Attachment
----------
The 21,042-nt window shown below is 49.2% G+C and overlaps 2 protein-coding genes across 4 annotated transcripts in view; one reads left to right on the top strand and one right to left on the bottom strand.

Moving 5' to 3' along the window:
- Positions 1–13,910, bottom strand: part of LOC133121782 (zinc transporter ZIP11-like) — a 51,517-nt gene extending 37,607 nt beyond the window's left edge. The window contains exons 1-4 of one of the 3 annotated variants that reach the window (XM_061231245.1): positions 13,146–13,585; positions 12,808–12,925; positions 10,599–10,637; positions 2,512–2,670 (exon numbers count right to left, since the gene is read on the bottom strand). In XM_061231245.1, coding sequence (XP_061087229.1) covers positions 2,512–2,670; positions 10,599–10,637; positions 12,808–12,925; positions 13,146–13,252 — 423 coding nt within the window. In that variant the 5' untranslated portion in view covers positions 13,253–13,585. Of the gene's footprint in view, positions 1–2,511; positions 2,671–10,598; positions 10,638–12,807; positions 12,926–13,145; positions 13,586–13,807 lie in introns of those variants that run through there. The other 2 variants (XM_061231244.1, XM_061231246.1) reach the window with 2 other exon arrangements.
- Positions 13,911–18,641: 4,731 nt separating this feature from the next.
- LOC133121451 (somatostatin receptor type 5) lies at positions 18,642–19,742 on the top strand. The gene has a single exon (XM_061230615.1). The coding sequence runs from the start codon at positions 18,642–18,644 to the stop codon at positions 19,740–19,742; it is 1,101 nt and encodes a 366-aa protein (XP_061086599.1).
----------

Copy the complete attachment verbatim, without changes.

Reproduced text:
The 21,042-nt window shown below is 49.2% G+C and overlaps 2 protein-coding genes across 4 annotated transcripts in view; one reads left to right on the top strand and one right to left on the bottom strand.

Moving 5' to 3' along the window:
- Positions 1–13,910, bottom strand: part of LOC133121782 (zinc transporter ZIP11-like) — a 51,517-nt gene extending 37,607 nt beyond the window's left edge. The window contains exons 1-4 of one of the 3 annotated variants that reach the window (XM_061231245.1): positions 13,146–13,585; positions 12,808–12,925; positions 10,599–10,637; positions 2,512–2,670 (exon numbers count right to left, since the gene is read on the bottom strand). In XM_061231245.1, coding sequence (XP_061087229.1) covers positions 2,512–2,670; positions 10,599–10,637; positions 12,808–12,925; positions 13,146–13,252 — 423 coding nt within the window. In that variant the 5' untranslated portion in view covers positions 13,253–13,585. Of the gene's footprint in view, positions 1–2,511; positions 2,671–10,598; positions 10,638–12,807; positions 12,926–13,145; positions 13,586–13,807 lie in introns of those variants that run through there. The other 2 variants (XM_061231244.1, XM_061231246.1) reach the window with 2 other exon arrangements.
- Positions 13,911–18,641: 4,731 nt separating this feature from the next.
- LOC133121451 (somatostatin receptor type 5) lies at positions 18,642–19,742 on the top strand. The gene has a single exon (XM_061230615.1). The coding sequence runs from the start codon at positions 18,642–18,644 to the stop codon at positions 19,740–19,742; it is 1,101 nt and encodes a 366-aa protein (XP_061086599.1).